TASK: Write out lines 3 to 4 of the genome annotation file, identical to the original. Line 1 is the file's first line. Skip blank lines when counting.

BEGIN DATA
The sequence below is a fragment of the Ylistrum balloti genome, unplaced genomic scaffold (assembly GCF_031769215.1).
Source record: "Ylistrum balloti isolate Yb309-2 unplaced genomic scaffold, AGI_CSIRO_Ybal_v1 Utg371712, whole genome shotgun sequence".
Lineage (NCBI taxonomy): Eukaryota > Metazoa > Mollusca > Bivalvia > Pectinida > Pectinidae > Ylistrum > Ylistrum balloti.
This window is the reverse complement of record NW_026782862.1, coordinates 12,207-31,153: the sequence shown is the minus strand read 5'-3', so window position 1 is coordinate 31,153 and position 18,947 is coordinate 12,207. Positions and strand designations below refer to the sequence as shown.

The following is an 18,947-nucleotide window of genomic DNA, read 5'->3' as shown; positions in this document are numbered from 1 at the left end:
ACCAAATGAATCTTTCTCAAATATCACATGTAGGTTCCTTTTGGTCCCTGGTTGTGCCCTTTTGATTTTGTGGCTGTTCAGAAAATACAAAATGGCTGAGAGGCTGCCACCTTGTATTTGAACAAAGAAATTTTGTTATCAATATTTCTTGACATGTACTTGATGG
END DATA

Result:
Lineage (NCBI taxonomy): Eukaryota > Metazoa > Mollusca > Bivalvia > Pectinida > Pectinidae > Ylistrum > Ylistrum balloti.
This window is the reverse complement of record NW_026782862.1, coordinates 12,207-31,153: the sequence shown is the minus strand read 5'-3', so window position 1 is coordinate 31,153 and position 18,947 is coordinate 12,207. Positions and strand designations below refer to the sequence as shown.